After their gorgeously eerie The Assassination Of Jesse James By The Coward Robert Ford whistled a mesmerising three-hour requiem for the legends of the Old West, you’d be right to expect Oz writer/director Andrew Dominik and producer/star Brad Pitt to unfurl another great US epic.
But weirdly, crime drama Killing Them Softly turns out to be a sawn-off oddity.
Adapted from 1974 bestseller Cogan’s Trade , its stop-start story unpacks chewy, witty dialogue scenes that detonate in blasts of vivid violence.
We’re back in the midst of the 2008 economic collapse and America’s gangsters are suffering as much as America’s businessmen.
It’s mo’ money, mo’ problems for cool professional Jackie Cogan (Brad Pitt), who’s hired to balance the books after lowlife punks Scoot McNairy ( Monsters ) and Ben Mendelsohn ( Animal Kingdom ) stick up a gambling den in a superbly tense, sweaty heist sequence.
But Cogan becomes increasingly and amusingly exasperated by an all-star cast of criminals who just can’t take care of business.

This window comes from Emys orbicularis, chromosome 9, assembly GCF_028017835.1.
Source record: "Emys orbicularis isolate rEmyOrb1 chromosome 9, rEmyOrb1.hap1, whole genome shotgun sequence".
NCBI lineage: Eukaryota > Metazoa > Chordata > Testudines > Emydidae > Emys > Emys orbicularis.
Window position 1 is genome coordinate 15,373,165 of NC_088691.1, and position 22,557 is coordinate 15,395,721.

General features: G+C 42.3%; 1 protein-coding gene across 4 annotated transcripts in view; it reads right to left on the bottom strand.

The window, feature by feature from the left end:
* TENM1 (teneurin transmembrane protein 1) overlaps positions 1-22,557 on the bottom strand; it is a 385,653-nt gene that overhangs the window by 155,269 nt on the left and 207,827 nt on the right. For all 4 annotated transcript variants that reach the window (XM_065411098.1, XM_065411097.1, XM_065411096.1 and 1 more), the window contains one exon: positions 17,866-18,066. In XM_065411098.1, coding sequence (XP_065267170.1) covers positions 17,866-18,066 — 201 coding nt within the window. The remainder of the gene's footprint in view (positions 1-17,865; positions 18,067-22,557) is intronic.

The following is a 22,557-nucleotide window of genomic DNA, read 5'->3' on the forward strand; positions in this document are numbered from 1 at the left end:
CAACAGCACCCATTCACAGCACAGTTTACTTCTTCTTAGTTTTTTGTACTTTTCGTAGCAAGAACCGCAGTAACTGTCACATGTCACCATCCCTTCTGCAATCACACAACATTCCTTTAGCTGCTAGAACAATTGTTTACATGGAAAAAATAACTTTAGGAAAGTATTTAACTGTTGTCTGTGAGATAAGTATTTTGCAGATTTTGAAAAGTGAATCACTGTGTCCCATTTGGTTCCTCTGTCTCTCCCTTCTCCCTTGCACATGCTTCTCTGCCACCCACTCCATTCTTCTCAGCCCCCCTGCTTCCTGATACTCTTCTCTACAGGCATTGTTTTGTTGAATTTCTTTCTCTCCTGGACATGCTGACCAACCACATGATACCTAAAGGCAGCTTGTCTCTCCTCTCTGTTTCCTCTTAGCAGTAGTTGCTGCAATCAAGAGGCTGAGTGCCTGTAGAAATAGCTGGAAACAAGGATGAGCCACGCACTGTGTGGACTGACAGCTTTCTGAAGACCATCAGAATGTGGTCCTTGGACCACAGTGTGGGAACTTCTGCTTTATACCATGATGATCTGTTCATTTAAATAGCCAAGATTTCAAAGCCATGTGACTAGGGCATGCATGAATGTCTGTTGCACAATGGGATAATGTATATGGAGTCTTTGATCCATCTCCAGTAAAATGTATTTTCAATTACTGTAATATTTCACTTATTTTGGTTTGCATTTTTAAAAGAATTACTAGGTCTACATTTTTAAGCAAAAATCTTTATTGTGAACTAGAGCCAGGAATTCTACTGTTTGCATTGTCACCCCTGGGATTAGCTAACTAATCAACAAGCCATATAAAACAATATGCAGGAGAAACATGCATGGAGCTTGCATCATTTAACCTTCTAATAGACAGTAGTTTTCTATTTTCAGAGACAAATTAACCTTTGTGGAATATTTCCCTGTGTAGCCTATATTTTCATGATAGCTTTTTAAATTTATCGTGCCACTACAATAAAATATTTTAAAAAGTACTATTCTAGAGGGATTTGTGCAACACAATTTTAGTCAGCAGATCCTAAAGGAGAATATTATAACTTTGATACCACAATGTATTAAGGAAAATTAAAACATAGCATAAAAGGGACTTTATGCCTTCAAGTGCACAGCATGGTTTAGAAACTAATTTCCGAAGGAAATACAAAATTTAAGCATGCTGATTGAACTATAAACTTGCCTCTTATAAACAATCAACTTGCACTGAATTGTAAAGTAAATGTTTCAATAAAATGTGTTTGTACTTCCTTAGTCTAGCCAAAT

Faded gangster Ray Liotta has used up his last chance and has to go. Mob accountant Richard Jenkins is all administrative faff. Pitt’s best hitman James Gandolfini is now a bloated wreck, rinsed out by booze and whores.
Scuzzy street-junkie Mendelsohn and hapless McNairy are still on the loose. It’s this terrific ensemble that offers real bang for your buck here – Mendelsohn’s skaghead Aussie is a brilliant creation – as Dominik builds a grimy world of bad men, brutal violence and stylish cinematics.
He cranks down into slow-motion for a kill sequence of wrecked glass, pirouetting shell cases and blobs of gore; he dunks us inside Mendelsohn’s heroin haze by fading in and out of trippy first-person blurs.
But then it ends, abruptly, and as the closing line lands heavily (“America’s not a country, it’s a business. Now fucking pay me”), Killing Them Softly ’s supposed capitalist critique doesn’t add up to much payback.
Dominik’s bludgeoning attempts at satire – seemingly every scene has Obama yakking on a TV in the background – are too blunt to stomach.
Not quite as much, though, as one of the most staggeringly ruthless beatings you’ll ever see on screen: poor Liotta, horribly pulverised on the street – in his dressing gown, no less – before chucking his guts up on one of his attacker’s shoes.
Did we mention that Dominik reckons his film’s a comedy? Yep, a real side-splitter.